At this point, Action was banned, and “Kids” was axed. Luckily some of the story remains. Having taken a pounding and been knocked unconscious, Ray is dragged away to meet the leader of the cadets, the vicious Inspector Stryde. He is beaten still further as Stryde attempts to learn the location of the guns. After a struggle with the cadets guarding his cell, Ray escapes and manages to free the rest of the gang. A battle and a deadly face-off between the cadets and Malvern Road ensues, before the gang leg it into the tube tunnels and head off to to the West End, where a hippy festival is beginning.
As they emerge from the tunnels, Roker spots them and plots his revenge. The content of the next two issues no longer exists but was said to contain a story that saw violence erupt at the festival. A surviving cover also suggests that the gang break into the Tower of London and steal the crown jewels.
After that, there are no more fragments remaining. The story was left hanging at the point of the gang’s initial encounter with Stryde’s cadets. Everything that happened after that was ignored, and the story rewritten. Entering the tube station, Spencer and friends encounter a gang of police cadets, but these are the upright and decent men of New Scotland Yard, lead by an officer named Dixon, no less. All three warring gangs are dragged back to headquarters and given a jolly good telling off for being so naughty. They all say that they are sorry, and are then sent off to do some community work to help rebuild society.
Ray was leader of the Malvern Road Gang after they were deserted by Roker and his cronies. Ray was a vicious little thug with luck and cunning on his side. Like most of the leading characters in Kids, you only feel any real sympathy for them because all the other characters are more vicious and evil than they are. Ray survived beatings and shootings from all comers, and was then suitably contrite at the lamentable end to the story. This didn’t stop him from maiming and killing a healthy amount of supporting players on his road to redemption.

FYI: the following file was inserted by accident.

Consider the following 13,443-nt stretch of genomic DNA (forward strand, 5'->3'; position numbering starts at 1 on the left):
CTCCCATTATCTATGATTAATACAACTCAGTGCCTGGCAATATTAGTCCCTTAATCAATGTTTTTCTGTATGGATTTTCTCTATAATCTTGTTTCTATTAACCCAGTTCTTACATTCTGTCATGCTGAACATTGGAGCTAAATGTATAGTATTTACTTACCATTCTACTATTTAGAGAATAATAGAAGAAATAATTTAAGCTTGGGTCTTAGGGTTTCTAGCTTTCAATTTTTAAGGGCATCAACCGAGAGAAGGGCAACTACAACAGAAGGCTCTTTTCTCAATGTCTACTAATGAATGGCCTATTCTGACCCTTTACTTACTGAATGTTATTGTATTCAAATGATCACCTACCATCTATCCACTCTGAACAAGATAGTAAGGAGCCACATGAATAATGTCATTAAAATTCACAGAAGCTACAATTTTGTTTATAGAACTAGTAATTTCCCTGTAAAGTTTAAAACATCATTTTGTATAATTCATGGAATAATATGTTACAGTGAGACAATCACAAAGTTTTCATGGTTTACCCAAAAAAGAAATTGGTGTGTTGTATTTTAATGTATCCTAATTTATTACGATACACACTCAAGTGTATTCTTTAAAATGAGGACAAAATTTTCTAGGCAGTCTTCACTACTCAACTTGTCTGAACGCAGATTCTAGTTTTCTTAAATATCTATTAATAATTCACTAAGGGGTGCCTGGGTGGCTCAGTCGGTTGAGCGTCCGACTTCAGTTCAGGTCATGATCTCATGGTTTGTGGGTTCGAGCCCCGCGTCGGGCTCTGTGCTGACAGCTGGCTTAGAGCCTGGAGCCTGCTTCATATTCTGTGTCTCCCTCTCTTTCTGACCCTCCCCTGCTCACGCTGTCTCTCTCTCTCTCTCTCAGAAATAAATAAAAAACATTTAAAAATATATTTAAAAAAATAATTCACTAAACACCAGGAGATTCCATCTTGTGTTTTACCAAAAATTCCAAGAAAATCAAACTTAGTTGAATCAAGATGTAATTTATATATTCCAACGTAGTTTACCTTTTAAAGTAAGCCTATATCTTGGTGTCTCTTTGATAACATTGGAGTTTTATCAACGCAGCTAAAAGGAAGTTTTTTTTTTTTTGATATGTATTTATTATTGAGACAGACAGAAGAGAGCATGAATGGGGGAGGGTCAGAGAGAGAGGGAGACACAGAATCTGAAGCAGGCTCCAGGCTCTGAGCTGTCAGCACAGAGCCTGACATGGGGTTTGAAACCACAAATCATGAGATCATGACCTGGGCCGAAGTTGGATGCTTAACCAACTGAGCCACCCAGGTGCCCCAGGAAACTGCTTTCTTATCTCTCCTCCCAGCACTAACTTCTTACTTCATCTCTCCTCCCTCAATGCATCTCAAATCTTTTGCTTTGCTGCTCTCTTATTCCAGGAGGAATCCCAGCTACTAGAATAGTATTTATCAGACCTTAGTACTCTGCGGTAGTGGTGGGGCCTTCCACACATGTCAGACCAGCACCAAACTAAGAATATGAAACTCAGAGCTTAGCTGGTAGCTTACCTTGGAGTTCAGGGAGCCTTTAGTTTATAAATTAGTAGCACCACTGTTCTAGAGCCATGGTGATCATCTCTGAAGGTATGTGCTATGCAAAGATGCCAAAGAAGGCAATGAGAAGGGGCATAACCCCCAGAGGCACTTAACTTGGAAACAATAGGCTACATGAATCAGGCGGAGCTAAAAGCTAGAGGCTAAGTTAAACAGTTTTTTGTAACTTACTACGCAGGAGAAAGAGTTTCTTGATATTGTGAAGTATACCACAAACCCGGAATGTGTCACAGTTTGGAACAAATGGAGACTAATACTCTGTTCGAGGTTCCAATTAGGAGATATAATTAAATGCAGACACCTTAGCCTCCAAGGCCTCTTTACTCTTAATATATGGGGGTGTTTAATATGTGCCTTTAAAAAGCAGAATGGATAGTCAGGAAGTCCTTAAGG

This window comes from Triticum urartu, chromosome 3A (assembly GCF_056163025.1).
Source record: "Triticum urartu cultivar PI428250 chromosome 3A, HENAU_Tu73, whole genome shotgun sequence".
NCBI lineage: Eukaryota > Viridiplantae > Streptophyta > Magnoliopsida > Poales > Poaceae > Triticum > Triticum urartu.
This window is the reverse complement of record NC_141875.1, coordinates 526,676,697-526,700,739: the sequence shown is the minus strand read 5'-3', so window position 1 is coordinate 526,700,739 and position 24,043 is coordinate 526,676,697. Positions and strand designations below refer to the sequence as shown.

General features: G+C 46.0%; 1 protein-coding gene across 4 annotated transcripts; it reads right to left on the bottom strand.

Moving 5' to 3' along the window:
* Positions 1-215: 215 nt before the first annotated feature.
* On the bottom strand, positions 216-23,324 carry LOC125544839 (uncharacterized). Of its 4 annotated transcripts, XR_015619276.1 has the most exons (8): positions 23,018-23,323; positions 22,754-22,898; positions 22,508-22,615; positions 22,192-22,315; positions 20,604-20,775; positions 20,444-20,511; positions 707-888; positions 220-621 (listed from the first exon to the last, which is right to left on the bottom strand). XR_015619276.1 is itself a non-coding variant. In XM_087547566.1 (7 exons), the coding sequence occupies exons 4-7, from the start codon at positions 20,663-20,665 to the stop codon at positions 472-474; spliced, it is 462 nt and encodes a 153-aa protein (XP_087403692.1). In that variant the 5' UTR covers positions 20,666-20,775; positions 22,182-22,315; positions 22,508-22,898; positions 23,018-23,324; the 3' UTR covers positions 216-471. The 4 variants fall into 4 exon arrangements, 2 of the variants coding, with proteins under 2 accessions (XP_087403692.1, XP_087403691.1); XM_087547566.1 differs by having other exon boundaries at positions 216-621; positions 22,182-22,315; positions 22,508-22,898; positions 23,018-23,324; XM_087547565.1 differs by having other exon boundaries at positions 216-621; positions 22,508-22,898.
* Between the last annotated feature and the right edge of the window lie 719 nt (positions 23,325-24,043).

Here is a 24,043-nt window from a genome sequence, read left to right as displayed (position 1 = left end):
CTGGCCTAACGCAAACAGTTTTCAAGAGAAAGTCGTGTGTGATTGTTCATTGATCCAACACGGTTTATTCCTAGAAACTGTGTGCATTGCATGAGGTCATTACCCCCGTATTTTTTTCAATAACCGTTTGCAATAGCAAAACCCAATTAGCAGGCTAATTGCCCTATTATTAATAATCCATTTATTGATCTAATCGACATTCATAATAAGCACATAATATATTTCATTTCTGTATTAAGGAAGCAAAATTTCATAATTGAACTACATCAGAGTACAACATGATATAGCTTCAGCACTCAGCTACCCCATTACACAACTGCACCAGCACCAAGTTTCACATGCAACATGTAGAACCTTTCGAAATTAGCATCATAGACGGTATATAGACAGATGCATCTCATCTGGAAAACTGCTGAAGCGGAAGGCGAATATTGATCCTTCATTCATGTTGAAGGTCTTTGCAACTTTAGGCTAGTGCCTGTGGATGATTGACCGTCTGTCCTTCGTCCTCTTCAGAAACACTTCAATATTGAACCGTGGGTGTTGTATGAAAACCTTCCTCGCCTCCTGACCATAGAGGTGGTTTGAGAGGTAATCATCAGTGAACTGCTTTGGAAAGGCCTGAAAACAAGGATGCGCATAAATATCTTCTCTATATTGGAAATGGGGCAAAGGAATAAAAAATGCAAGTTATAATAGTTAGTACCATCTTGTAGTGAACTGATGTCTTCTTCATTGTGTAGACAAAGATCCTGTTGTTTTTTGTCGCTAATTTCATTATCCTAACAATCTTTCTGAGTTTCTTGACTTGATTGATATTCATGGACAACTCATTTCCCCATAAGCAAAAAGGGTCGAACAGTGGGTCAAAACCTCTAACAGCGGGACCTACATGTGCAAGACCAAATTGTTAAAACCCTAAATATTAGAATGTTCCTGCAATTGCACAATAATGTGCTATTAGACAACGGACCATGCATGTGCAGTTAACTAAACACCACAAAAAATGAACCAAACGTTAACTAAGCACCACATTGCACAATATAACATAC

Roker was joint leader of Malvern Road until he and his closest cohorts were able to lay hands on a hidden cache of guns. Seeing the chance to be top dog, Roker betrayed and murdered many of his former friends. Not one to let his principles stand in the way, Roker changed sides whenever the tide was against him, relying on the fact that Spencer would welcome him back as an ally against the mounting odds, only to betray him again as soon as the chance arose.
Unfortunately, Stryde was not seen before the ban, his only public appearance limited to the surviving copies of the ‘lost’ issue. Ronald Stryde was a Hitleresque character, one of the few adults to survive the plague, and used the opportunity to dispense his version of the law onto the marauding teenagers on the streets. Stryde was the sort of character who firmly believed that their intentions were morally correct, however immoral the means used to enforce them.
The Malvern Road Gang that Roker and Spencer were joint leaders of before the catastrophe. After Roker deserted, having found a stash of guns, Benny, Lou and the others remained loyal to Spencer through some ruthless attacks, usually leaving a big pile of bodies, including many of their own. It’s a wonder any of them saw the end of the strip alive.
Roker’s gang, seconded by a ‘fat pig’ called Baggsy, this Malvern Road splinter group were more vicious, more murderous, more treacherous and less likeable than their former friends. The fact that they were endlessly allowed back into the fold says nothing for Spencer’s abilities as a wartime leader.
The biker gang, led by a bearded, German Wermacht helmeted thug called Buck, moved into North London territory from the West End, expecting little resistance. Unfortunately they reckoned without the turf war already going on, and added many of their own to the list of fatalities, although they had some interesting methods for piling on the violence.
The police cadets were little better than uniformed zealots. Led by Inspector Ronald Stryde, these ‘forces of law and order’ were no different from the other gangs on the streets. They operated from the old Quex Road Police Station, dishing out justice with a heavy handed manner and a love of the truncheon.
Text © Moose Harris